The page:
PV Sindhu has asserted that the biggest challenge for Indian Badminton is not the lack of infrastructure but rather the number of coaches available for young players. Sindhu also added that even though she had tasted success in her young career, she expects to do a lot more before calling it a day.
PV Sindhu has become a household name in India having won three World Championship medals, three Superseries titles and by becoming the first Indian female badminton player to win a silver at the Olympics. The scary thing is that she is still only 22 and her journey from a young player at the Gopichand Academy to become the second-ranked player in the world is a well-documented one. Badminton has seen a boost in India, primarily due to Sindhu and Saina Nehwal's success over the last decade, which has seen courts come up in many places. However, according to Sindhu, it isn't the infrastructure but the lack of coaches which proves to be the biggest hindrance for the sport in the country.
"While there are many good courts in the country, we need to have good coaches for more players to come up. Not everyone can go to Gopichand academy and everyone cannot afford international tournaments. I have seen the courts in districts and those are really good. I think the coaches have to play a big role in the players' development," Sindhu said at the promotion event for Mission Sports, reported TOI.
"I was at the Gopichand academy since I was 10. I was lucky to get good coaches and infrastructure that I needed. To become a champion, it is not just a few months' practice, it takes years to make a champion."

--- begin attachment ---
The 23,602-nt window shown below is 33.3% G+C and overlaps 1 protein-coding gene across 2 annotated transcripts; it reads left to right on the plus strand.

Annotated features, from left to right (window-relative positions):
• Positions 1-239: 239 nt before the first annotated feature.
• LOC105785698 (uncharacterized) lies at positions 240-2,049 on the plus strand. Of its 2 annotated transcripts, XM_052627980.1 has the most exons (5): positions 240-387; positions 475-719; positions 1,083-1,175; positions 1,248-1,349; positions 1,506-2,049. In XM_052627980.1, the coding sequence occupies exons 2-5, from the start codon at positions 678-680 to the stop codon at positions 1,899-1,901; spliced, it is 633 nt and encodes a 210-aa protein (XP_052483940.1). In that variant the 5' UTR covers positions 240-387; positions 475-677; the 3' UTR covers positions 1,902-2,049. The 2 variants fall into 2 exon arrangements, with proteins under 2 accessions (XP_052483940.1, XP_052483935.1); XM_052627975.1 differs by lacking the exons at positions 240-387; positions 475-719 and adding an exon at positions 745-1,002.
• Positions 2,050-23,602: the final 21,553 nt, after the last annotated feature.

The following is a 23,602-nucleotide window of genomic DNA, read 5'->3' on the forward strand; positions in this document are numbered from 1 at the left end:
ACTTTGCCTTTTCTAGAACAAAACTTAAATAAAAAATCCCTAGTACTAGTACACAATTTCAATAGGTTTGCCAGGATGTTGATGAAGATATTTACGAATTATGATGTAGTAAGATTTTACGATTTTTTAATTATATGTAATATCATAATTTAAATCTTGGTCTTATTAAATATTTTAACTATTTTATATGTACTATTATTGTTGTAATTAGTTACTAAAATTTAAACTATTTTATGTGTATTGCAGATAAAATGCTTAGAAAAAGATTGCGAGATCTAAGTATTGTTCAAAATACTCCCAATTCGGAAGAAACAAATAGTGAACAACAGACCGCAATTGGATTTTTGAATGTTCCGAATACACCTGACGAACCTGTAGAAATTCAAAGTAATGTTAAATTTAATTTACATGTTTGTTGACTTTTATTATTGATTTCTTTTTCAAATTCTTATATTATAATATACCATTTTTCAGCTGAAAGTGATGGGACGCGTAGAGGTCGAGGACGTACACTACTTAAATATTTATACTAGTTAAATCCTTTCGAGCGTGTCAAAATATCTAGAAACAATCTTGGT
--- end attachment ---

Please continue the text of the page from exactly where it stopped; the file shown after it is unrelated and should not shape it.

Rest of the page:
While Sindhu has already created a legacy for herself at such a young age, she is adamant that her best is yet to come.
"I am very happy with the achievements but this is only the beginning. I have to do a lot more but I will take one at a time," she said.
After briefly flirting with a rivalry with Carolina Marin, Sindhu has formed a new rivalry with Nozomi Okuhara. The duo had split six games, prior to the World Championships match-up, right down the middle. At the World Championships, fans witnessed a modern-day classic as the two players played out the second longest women's game in the history of the competition. While the Japanese emerged victorious in Glasgow, the Indian exacted her revenge with a win at the Korea Open. However, Okuhara retook the lead, a week later, with a win in Tokyo.
"Okuhara has been doing really well since 2012. When I look back at the game in Glasgow (World Championship), I still feel that if I had won, it would have been something different. But it was not my day. It is not about one particular stroke. I gave everything, it was one point here and there. In Korea, it was one of my longest matches and it was my sweet revenge. Maybe when I meet her next time, I will get another chance," Sindhu concluded.
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